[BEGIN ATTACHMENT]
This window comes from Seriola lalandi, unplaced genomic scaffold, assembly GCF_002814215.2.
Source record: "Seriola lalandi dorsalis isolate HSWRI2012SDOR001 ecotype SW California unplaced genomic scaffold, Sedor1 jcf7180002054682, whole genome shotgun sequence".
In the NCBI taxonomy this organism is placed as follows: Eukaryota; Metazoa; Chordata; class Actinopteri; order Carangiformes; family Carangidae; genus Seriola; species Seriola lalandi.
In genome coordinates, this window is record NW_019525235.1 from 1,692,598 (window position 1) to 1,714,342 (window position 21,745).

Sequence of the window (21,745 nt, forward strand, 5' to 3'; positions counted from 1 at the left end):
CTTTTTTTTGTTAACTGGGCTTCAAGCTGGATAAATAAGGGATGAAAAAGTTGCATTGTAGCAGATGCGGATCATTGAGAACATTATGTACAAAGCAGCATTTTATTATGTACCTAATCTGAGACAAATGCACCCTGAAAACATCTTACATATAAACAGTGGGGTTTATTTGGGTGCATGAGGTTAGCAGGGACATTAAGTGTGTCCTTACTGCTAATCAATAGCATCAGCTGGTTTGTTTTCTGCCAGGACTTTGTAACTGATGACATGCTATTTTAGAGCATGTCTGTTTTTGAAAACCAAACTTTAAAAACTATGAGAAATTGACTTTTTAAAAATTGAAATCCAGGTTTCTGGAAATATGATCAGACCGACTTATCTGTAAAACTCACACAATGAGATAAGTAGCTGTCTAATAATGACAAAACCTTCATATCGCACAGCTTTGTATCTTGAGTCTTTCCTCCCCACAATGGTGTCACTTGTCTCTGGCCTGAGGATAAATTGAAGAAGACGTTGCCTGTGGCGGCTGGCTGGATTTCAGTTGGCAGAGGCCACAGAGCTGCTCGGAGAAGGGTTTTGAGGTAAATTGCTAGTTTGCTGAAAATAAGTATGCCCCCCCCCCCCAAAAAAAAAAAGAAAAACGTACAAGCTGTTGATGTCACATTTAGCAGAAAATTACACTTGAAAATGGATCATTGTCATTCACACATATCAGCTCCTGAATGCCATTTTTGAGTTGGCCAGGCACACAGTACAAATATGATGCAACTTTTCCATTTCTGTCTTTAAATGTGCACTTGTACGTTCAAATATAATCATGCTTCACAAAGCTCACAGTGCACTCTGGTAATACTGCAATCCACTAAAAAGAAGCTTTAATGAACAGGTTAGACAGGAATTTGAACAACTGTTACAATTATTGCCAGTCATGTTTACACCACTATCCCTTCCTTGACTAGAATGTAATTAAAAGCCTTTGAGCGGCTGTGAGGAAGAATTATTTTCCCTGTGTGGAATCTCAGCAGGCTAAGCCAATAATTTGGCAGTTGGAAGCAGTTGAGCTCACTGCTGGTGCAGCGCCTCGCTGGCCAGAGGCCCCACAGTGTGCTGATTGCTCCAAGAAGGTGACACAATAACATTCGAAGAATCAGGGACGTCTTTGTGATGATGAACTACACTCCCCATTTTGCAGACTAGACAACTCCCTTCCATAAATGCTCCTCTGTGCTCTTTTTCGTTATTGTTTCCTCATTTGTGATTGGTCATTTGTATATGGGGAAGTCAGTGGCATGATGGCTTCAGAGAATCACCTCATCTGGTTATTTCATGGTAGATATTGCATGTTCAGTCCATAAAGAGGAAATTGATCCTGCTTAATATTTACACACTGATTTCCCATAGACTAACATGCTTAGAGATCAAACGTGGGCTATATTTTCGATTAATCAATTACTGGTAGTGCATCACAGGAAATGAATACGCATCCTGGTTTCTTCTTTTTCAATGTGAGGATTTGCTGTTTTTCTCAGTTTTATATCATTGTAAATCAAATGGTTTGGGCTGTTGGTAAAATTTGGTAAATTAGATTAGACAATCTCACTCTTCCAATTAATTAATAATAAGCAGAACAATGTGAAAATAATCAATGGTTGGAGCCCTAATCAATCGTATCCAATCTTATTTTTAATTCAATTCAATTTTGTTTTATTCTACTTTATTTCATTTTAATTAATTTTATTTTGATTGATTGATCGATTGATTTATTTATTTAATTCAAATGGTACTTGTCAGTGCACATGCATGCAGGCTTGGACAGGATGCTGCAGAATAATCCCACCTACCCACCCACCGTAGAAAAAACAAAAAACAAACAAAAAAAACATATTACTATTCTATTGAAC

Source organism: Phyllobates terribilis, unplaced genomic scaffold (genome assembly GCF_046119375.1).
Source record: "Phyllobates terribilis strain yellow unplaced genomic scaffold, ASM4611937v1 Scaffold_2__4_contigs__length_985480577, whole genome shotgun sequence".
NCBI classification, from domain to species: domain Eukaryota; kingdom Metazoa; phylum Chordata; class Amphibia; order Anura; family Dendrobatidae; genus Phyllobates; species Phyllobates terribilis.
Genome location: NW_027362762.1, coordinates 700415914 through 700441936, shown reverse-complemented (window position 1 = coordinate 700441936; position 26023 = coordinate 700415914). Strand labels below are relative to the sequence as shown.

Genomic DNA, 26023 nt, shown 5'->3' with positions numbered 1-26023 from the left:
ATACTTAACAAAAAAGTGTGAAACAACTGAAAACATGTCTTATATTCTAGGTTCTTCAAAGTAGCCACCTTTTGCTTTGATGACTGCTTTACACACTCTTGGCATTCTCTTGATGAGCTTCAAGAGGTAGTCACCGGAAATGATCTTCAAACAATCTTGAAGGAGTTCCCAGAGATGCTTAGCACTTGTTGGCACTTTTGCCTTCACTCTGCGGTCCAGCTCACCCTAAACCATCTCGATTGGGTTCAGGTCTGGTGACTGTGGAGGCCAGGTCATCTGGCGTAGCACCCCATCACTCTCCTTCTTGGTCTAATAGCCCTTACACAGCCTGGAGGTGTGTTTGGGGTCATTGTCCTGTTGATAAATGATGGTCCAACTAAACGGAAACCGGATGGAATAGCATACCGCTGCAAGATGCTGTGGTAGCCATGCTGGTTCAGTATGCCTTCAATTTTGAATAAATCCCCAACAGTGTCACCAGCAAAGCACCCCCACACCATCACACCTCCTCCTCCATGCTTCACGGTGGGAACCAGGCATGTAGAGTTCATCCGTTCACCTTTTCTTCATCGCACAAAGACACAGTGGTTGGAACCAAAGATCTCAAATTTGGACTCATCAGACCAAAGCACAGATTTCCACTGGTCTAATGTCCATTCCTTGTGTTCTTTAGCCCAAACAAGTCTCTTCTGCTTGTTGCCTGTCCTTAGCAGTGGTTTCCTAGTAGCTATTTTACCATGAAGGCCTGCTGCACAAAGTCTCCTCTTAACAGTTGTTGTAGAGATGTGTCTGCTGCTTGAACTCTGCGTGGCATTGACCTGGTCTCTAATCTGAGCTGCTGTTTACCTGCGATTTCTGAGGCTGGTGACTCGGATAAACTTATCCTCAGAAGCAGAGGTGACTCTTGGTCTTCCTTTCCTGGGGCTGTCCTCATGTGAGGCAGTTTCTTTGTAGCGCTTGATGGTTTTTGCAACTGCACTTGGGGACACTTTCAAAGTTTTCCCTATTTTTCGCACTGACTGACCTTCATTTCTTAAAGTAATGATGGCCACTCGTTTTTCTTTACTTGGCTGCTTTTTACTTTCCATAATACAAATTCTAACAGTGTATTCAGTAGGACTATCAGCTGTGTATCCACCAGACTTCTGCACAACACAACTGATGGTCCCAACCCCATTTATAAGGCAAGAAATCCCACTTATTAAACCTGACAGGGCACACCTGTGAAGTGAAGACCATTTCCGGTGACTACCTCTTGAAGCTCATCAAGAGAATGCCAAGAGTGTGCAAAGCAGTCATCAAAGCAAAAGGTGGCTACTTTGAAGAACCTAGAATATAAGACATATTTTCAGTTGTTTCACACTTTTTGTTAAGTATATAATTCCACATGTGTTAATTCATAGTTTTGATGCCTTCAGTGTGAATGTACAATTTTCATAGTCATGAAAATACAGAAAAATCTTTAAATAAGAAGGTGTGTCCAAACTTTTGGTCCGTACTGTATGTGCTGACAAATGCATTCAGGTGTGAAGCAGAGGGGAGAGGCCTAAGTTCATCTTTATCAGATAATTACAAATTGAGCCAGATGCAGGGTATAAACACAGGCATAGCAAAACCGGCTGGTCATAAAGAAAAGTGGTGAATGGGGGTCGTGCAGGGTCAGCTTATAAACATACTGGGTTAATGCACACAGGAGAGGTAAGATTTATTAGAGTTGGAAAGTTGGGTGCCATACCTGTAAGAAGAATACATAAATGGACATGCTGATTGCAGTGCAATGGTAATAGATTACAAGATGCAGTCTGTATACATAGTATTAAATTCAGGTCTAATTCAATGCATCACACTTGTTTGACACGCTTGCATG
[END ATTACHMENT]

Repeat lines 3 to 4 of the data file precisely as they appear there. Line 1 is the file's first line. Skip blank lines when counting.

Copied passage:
In the NCBI taxonomy this organism is placed as follows: Eukaryota; Metazoa; Chordata; class Actinopteri; order Carangiformes; family Carangidae; genus Seriola; species Seriola lalandi.
In genome coordinates, this window is record NW_019525235.1 from 1,692,598 (window position 1) to 1,714,342 (window position 21,745).